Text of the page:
Password requirements: myths and madness

Password requirements are weird. It seems impossible to set a new password in many websites. Why?

More than 11 years have passed since the venerable XKCD Password Strength strip:

And yet this still happens nowadays on a variety of websites. Maybe it's even more frequent than 10 years ago:


The hilarious part for this website is that the embedded strength checker properly recognizes a good password; but then an additional policy is bolted on, just in case users were too happy. In this case, whitespace is not accepted, and only some non-alphanumeric chars are considered special.

I tried taking a look at those idiosyncratic password requirements, and for most policies I couldn't find a direct relation to some recommendation or compliance. So, here I'm trying to dig in what the underlying reasons are for this folly.

Please use a mix of uppercase and lowercase letters, digits, special chars in your password

Usual explanation: for security reasons you must choose a strong password!

My verdict: Misunderstanding

The usual explanation is correct, but does not imply that a password should contain a lot of strange, hard-to-type and hard-to-remember characters. That's exact what xkcd passwords are about: a longer password with plain ascii lowercase letters can have the same entropy as a shorter password from a larger charset.

If you host a web application: Enforce a password's strength, not strange user-hostile policies. There're libraries for that (e.g. that work both in backend and frontend.

You cannot use whitespace, accented letters, hyphens, [...] in your password

Usual explanation: Very often there's no explanation for this, or it's something like "your password contains unsafe characters".

My verdict: No real motivation beyond, possibly, incompetence

This is a terrible one. You waste a lot of time at generating a "strong password" that complies with a website's policy, and then you discover that you could not use "-" in it. Or just whitespace for XKCD-style passwords.

There's no technical reason for restricting any character from appearing in any password. The usual approach for handling a password is:

  • take the password as a string, as the user typed it;
  • Prepare it (see links at the end of the paragraph);
  • encode with a specific, well-defined encoding (e.g. utf-8);
  • add a salt (probably your favourite library will require it in its input) and use a password-derivation algorithm (pbkdf2, Argon2, whatever) to get an "hashed" password and save that salt+hash in your storage of choice.

What I suspect is that improper escaping and/or encoding techniques are being used in a website imposing that restriction. It's a red flag.

In some case there can be UX reasons for limiting the input charset, especially regarding special chars. Maybe you don't want people to use chars that cannot be found on some keyboards, because then, if people move across the world and use different computers, they're unable to enter their password. Or maybe the keyboard layout isn't yet set when the password is entered (example: full disk encryption password at boot) and you risk that a user is entering a password at install time, but what they write at boot is actually different. Maybe newline or other control chars are an hassle.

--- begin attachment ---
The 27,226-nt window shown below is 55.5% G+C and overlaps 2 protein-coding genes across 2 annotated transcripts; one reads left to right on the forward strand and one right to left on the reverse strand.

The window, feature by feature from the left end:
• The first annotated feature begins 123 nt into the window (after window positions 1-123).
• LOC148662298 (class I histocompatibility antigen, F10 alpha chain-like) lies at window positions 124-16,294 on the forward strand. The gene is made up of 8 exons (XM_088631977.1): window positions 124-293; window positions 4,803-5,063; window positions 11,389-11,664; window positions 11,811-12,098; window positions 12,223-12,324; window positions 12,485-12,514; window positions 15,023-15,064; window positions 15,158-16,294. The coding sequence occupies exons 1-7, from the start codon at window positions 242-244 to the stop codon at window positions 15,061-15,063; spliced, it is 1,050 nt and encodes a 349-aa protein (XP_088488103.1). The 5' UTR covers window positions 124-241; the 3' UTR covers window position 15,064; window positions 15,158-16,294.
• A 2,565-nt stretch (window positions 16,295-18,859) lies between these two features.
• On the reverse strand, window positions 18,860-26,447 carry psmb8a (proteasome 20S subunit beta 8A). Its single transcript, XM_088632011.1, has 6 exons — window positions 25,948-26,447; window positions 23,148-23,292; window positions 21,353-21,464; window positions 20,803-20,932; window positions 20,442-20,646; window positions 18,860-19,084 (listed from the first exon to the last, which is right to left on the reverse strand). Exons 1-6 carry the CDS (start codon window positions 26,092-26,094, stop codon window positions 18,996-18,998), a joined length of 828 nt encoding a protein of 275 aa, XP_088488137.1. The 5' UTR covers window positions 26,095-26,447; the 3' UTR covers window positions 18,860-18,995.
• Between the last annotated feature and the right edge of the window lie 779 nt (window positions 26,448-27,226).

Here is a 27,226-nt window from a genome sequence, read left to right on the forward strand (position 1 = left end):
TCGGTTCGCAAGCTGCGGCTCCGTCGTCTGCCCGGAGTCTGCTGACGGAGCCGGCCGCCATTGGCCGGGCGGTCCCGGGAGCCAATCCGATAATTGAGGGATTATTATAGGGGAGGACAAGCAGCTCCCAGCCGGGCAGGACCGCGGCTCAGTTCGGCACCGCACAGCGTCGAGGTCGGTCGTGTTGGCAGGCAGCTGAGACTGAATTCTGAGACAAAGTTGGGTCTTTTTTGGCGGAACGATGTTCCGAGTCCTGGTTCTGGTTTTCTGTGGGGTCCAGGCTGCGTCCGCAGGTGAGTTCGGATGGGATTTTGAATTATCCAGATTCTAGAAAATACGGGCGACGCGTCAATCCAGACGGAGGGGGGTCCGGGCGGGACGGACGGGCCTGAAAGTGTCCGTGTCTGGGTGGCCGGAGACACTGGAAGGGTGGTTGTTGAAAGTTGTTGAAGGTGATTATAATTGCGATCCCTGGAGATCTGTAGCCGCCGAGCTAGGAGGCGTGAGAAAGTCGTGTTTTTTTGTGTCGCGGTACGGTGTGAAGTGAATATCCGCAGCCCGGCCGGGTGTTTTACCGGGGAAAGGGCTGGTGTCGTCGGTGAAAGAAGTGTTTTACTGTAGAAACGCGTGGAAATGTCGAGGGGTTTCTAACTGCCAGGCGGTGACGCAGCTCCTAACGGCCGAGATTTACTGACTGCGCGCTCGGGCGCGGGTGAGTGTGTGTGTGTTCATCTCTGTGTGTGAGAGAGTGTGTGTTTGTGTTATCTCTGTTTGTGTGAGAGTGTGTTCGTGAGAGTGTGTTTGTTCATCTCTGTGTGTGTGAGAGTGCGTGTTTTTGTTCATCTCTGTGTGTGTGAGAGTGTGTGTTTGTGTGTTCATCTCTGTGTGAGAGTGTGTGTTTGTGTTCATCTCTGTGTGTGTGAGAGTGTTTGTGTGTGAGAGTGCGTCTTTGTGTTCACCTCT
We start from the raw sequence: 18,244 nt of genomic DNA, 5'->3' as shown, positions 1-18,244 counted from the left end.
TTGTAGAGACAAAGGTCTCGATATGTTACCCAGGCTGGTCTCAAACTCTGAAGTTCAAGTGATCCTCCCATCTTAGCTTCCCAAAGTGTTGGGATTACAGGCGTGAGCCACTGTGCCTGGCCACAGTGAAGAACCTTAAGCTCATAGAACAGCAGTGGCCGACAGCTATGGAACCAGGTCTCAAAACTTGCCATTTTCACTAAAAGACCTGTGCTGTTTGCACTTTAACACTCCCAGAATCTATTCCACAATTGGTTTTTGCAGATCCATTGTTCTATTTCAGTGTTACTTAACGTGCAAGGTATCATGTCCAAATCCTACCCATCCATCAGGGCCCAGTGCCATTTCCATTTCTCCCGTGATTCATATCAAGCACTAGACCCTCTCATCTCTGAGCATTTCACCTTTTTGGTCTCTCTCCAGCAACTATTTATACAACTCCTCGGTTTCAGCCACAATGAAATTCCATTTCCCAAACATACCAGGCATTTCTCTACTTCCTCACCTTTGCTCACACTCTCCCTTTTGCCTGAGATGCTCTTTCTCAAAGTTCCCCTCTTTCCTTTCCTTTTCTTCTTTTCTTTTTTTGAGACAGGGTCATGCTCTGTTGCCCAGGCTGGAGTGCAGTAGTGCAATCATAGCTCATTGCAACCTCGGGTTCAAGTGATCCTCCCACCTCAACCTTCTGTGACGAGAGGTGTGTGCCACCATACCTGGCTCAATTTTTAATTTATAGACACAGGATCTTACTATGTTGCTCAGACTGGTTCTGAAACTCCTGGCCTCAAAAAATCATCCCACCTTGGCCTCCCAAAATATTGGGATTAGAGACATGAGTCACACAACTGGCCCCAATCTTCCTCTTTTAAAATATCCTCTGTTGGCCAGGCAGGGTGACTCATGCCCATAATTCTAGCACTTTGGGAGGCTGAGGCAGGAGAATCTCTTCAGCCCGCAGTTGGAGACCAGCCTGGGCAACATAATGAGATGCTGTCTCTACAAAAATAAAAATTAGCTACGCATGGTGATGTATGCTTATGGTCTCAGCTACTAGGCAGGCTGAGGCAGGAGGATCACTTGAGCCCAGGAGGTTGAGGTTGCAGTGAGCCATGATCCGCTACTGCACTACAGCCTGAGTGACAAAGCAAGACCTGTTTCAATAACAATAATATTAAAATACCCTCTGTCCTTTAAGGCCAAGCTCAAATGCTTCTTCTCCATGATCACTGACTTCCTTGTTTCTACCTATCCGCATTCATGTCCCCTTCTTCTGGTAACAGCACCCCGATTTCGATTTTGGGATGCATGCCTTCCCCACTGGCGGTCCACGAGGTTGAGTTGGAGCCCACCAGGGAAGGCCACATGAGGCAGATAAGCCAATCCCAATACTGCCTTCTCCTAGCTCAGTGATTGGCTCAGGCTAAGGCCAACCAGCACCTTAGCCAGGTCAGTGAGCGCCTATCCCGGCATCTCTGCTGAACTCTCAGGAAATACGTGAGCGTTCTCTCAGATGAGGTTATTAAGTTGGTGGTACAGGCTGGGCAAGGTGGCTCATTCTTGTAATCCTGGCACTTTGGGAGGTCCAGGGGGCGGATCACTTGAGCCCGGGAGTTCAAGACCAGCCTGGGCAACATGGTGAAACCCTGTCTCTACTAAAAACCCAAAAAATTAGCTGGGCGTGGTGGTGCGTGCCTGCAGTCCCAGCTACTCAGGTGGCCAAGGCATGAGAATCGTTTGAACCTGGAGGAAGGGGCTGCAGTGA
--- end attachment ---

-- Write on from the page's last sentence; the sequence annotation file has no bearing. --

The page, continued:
If you host a web application: make sure you're correctly processing the string coming from the user, rather than adding arbitrary requirements that force the users back-and-forth from a password manager to your application.

Commenters on HN correctly noticed that I forgot a passage when handling passwords, the so called "string preparation". It doesn't really matter too much with what we're dealing here, but here are some links:

So, it appears (Unicode is a terribly large and complicated standard, I may have misunderstood something) there could be good reasons to reject some input chars since there could be no stable encoding under any normalization process. But it doesn't seem the case in the scenarios I've seen.

You cannot enter a password with fewer than X chars

EDIT: it seems that the message in this paragraph was widely misunderstood; I've changed the wording. Dec 23 2022, 17:15 CET

Usual explanation: security! I want your password to be veeeery strong!

My verdict: Makes sense, but could be better, and if X is too large, it's just annoying.

This is the exact opposite of the first point. Sometimes you get a 16 or 20 minimum length for the password. Why? If I'm autogenerating a password with all-possible-and-incredible-chars, eight should be enough. NIST standards even allows just 6 chars in some situations (check Memorized Secret Authenticators).

This is connected with password strength. A short alphanumeric password is usually easy to bruteforce with adequate money and gpu resources.

But, still, a website should aim at password strength, not at password length. If I use four unicode code points out of the more-than-one-million available, by picking those outside the BMP, my password is probably very safe already, since there are (10**6)**4 possible passwords, many more than (127**8), which is more-or-less the number of possible ascii-printable passwords with 8 chars.

If you host a web application: probably your password strength checking library is not so good at understanding strange Unicode code points, so, you'll better go for a minimum length, but don't go wild: 8 or 10 with a password strength checker is the way to go. And: always clearly state the minimum length which is required for a password.